Local firefighters plan to attend services for fallen comrades

By: Melissa Toupin


6 thousand acres of Arizona forest erupt in flames, and then, tragedy. Though thousands of miles away firefighters in Providence, Rhode Island find the images hard to look at. They are mourning the loss of 19 fallen brothers. 

“Words really can't describe a loss of that magnitude. I think of the families, and the friends and really the community and how much of an impact that's going to have,” said Paul Doughty, President  of the Providence Firefighters union.

They were the first boots on the ground, an elite group of firefighters called the 'Granite Mountain Hot Shots'. Fed by gusty winds and extreme heat the fire proved to be too much, taking 19 lives.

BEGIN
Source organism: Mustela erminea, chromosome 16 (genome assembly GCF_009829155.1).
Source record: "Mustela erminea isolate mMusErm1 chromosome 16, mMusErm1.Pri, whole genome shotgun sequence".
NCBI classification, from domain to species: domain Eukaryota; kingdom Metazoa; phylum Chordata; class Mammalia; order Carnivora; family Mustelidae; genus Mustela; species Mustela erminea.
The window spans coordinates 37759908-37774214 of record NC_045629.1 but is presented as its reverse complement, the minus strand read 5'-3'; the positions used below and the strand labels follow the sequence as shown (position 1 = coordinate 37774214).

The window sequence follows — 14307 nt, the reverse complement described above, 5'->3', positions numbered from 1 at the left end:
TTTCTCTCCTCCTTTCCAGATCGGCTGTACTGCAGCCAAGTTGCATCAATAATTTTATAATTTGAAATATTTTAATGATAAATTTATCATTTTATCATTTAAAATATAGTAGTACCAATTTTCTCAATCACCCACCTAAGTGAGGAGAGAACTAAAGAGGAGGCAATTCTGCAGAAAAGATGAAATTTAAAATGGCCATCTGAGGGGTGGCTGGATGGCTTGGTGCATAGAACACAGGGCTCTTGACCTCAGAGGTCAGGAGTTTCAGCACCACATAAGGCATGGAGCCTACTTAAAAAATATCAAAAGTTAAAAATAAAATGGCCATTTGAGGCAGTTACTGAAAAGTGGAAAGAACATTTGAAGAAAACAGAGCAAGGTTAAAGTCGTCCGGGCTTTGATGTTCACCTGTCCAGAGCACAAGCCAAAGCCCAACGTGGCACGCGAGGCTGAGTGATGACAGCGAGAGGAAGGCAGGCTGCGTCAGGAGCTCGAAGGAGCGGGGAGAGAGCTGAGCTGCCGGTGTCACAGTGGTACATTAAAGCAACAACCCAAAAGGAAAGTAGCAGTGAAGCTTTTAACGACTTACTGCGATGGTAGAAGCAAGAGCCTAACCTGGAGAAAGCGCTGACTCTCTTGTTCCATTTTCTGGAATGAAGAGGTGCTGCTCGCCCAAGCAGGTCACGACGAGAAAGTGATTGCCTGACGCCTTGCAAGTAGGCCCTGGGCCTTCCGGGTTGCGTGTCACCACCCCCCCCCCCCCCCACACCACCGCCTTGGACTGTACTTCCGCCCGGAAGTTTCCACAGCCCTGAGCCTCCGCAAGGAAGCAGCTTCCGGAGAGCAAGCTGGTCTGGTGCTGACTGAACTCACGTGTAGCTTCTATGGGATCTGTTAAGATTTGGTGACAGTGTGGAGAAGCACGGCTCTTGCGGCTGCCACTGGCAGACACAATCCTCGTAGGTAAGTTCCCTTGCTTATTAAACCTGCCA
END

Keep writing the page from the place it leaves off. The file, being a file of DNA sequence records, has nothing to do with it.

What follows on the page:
“We're devastated. We just lost 19 of some of the finest people you'll ever meet,” said Dan Fraijo, Chief of the Prescott Fire Department.

Back in Providence, firefighters are no stranger to line of duty deaths. Dozens of names are etched on a memorial outside the Public Safety Complex for those who gave their lives. Three have been in the last 25 years in the city. 

“A lot of the loss of life in RI is through occupational cancer, heart disease, and in burning buildings,” said Doughty.

The Providence crew is now working to find a way to pay tribute to the firefighters of Yarnell. They plan to send at least 5 firefighters to the funeral services for their fallen comrades.

“It's engrained in us since day one that it's a team effort and the team goes beyond your own individual company, beyond your own fire department, beyond your own state and throughout the country,” said Doughty.